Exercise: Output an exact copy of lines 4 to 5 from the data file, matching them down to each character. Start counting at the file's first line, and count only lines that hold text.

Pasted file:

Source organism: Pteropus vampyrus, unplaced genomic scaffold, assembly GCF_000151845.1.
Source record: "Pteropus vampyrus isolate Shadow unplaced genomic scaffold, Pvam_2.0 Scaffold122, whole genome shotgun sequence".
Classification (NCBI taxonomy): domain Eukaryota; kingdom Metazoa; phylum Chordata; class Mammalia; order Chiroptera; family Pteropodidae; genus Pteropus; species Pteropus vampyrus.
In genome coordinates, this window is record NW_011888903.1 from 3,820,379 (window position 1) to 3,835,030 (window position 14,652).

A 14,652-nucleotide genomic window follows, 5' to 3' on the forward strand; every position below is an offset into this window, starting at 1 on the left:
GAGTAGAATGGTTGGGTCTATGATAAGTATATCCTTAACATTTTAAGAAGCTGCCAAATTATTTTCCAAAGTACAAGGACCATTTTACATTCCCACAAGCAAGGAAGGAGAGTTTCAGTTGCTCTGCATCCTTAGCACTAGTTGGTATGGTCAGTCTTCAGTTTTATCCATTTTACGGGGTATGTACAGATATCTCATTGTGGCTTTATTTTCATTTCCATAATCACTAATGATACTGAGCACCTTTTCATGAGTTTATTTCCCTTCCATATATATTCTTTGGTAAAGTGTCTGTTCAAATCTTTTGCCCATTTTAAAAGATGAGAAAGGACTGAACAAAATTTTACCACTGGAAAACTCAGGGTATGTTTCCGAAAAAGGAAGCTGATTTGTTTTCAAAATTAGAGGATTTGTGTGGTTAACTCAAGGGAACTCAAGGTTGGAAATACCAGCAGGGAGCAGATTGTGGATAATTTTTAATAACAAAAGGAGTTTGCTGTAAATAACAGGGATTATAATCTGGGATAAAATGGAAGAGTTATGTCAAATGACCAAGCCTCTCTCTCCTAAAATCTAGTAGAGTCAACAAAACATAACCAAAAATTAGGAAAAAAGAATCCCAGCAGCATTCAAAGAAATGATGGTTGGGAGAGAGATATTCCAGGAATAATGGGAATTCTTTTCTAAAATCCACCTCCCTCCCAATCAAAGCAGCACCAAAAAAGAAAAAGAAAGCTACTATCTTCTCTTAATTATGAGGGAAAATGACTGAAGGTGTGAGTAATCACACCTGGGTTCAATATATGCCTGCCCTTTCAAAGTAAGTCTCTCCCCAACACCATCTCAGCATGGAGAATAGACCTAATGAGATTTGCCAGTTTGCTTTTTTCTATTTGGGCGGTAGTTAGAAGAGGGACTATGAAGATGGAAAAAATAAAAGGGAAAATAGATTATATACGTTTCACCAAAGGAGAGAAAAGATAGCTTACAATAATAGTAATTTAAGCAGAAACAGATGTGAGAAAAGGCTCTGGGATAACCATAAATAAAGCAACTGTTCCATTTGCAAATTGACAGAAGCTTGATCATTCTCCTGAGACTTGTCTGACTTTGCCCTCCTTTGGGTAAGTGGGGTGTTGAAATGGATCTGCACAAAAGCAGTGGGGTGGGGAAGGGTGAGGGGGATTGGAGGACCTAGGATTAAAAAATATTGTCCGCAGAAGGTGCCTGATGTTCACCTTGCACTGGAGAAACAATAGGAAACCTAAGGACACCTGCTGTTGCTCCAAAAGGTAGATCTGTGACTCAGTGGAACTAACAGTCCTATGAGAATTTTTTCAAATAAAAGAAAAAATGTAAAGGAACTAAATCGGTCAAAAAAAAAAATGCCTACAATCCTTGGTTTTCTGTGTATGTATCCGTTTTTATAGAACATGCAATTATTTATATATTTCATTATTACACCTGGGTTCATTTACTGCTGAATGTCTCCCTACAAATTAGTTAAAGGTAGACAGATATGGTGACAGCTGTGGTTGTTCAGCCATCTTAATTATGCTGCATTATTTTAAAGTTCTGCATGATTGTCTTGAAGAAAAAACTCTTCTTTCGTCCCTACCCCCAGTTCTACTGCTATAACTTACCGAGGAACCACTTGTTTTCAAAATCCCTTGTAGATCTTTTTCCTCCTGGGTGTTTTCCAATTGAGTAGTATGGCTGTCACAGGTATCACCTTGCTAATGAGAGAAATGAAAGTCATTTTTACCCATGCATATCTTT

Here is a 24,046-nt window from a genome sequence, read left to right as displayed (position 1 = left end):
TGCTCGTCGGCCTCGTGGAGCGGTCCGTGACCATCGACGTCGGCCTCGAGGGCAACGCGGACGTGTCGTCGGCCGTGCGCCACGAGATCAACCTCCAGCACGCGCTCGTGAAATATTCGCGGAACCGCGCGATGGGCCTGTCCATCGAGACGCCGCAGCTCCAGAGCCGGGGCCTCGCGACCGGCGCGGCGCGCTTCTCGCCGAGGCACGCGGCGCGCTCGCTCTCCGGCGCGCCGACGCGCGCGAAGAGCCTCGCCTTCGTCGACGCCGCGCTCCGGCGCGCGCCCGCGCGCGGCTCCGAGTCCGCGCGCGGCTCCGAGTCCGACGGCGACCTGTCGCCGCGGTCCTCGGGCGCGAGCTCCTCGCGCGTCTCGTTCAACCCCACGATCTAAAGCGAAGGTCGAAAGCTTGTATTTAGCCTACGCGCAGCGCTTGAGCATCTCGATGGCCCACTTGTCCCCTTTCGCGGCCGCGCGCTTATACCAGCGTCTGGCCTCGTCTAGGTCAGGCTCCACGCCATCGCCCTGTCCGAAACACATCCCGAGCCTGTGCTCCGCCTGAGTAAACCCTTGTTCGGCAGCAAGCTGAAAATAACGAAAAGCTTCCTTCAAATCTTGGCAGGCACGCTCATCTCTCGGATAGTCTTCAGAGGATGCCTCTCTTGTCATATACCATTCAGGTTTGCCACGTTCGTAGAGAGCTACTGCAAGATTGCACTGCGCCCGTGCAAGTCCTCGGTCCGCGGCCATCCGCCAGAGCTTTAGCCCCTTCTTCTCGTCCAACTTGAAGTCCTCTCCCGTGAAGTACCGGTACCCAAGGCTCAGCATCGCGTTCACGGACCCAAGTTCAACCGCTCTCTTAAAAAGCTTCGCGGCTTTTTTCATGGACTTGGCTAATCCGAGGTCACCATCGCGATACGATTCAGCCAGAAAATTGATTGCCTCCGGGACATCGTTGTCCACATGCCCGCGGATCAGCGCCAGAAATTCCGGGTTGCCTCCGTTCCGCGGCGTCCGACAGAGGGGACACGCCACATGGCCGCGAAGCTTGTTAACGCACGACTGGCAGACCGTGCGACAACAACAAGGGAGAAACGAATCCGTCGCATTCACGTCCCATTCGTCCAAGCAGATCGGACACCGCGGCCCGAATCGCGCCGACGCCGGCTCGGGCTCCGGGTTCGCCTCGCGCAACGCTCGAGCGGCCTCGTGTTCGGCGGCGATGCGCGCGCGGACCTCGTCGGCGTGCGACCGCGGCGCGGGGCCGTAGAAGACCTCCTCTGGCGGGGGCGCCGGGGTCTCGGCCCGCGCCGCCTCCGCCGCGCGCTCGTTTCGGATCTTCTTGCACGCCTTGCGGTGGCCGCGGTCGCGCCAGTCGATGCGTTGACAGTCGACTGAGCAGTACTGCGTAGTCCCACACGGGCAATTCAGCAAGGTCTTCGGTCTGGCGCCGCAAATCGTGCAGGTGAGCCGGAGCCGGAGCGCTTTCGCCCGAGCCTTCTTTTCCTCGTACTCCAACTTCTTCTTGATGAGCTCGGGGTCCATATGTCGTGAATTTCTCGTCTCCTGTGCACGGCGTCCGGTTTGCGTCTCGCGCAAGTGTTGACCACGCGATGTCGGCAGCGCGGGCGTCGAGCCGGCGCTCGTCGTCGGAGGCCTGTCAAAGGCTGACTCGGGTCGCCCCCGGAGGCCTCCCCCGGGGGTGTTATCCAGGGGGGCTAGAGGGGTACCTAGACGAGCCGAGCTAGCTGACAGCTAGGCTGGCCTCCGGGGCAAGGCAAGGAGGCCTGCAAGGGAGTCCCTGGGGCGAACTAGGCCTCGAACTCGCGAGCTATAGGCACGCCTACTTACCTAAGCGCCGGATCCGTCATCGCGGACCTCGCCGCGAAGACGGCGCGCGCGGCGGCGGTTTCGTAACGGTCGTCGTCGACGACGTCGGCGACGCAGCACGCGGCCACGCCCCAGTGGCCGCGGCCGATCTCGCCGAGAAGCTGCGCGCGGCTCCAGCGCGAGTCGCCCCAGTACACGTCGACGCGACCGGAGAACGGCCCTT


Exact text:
In genome coordinates, this window is record NW_011888903.1 from 3,820,379 (window position 1) to 3,835,030 (window position 14,652).

A 14,652-nucleotide genomic window follows, 5' to 3' on the forward strand; every position below is an offset into this window, starting at 1 on the left: